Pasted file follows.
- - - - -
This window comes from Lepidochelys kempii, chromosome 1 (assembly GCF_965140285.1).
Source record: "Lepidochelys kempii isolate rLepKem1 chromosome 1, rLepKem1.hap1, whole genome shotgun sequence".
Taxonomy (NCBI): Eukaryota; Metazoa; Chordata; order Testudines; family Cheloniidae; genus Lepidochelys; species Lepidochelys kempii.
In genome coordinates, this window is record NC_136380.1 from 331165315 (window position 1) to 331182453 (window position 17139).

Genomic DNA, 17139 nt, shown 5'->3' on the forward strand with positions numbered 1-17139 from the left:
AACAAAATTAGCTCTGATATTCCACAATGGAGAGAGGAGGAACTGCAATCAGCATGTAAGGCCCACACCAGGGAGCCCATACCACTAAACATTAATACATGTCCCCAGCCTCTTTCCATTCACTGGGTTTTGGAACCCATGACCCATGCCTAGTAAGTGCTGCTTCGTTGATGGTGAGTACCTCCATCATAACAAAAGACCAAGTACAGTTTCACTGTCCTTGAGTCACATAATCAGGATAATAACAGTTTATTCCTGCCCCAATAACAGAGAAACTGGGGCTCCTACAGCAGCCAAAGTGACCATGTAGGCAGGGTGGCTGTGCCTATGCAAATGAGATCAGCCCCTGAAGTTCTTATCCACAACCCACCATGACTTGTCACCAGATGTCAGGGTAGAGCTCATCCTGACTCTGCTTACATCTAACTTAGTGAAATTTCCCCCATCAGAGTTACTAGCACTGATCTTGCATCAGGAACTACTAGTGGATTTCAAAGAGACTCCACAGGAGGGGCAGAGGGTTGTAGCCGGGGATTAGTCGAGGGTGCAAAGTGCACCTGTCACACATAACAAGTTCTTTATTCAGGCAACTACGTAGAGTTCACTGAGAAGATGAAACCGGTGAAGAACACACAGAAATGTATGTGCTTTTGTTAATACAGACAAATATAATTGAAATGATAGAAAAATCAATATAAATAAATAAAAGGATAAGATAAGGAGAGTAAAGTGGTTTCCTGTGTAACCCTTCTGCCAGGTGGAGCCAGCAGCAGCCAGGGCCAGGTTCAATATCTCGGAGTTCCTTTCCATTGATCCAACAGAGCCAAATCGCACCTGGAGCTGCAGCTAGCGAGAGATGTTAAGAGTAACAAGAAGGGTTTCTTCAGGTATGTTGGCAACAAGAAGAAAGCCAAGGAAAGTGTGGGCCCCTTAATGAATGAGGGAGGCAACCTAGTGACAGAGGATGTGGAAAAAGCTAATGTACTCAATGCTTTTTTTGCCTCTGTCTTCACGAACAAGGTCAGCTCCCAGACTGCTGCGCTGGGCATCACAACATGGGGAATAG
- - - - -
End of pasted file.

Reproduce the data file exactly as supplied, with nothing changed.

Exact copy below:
This window comes from Lepidochelys kempii, chromosome 1 (assembly GCF_965140285.1).
Source record: "Lepidochelys kempii isolate rLepKem1 chromosome 1, rLepKem1.hap1, whole genome shotgun sequence".
Taxonomy (NCBI): Eukaryota; Metazoa; Chordata; order Testudines; family Cheloniidae; genus Lepidochelys; species Lepidochelys kempii.
In genome coordinates, this window is record NC_136380.1 from 331165315 (window position 1) to 331182453 (window position 17139).

Genomic DNA, 17139 nt, shown 5'->3' on the forward strand with positions numbered 1-17139 from the left:
AACAAAATTAGCTCTGATATTCCACAATGGAGAGAGGAGGAACTGCAATCAGCATGTAAGGCCCACACCAGGGAGCCCATACCACTAAACATTAATACATGTCCCCAGCCTCTTTCCATTCACTGGGTTTTGGAACCCATGACCCATGCCTAGTAAGTGCTGCTTCGTTGATGGTGAGTACCTCCATCATAACAAAAGACCAAGTACAGTTTCACTGTCCTTGAGTCACATAATCAGGATAATAACAGTTTATTCCTGCCCCAATAACAGAGAAACTGGGGCTCCTACAGCAGCCAAAGTGACCATGTAGGCAGGGTGGCTGTGCCTATGCAAATGAGATCAGCCCCTGAAGTTCTTATCCACAACCCACCATGACTTGTCACCAGATGTCAGGGTAGAGCTCATCCTGACTCTGCTTACATCTAACTTAGTGAAATTTCCCCCATCAGAGTTACTAGCACTGATCTTGCATCAGGAACTACTAGTGGATTTCAAAGAGACTCCACAGGAGGGGCAGAGGGTTGTAGCCGGGGATTAGTCGAGGGTGCAAAGTGCACCTGTCACACATAACAAGTTCTTTATTCAGGCAACTACGTAGAGTTCACTGAGAAGATGAAACCGGTGAAGAACACACAGAAATGTATGTGCTTTTGTTAATACAGACAAATATAATTGAAATGATAGAAAAATCAATATAAATAAATAAAAGGATAAGATAAGGAGAGTAAAGTGGTTTCCTGTGTAACCCTTCTGCCAGGTGGAGCCAGCAGCAGCCAGGGCCAGGTTCAATATCTCGGAGTTCCTTTCCATTGATCCAACAGAGCCAAATCGCACCTGGAGCTGCAGCTAGCGAGAGATGTTAAGAGTAACAAGAAGGGTTTCTTCAGGTATGTTGGCAACAAGAAGAAAGCCAAGGAAAGTGTGGGCCCCTTAATGAATGAGGGAGGCAACCTAGTGACAGAGGATGTGGAAAAAGCTAATGTACTCAATGCTTTTTTTGCCTCTGTCTTCACGAACAAGGTCAGCTCCCAGACTGCTGCGCTGGGCATCACAACATGGGGAATAG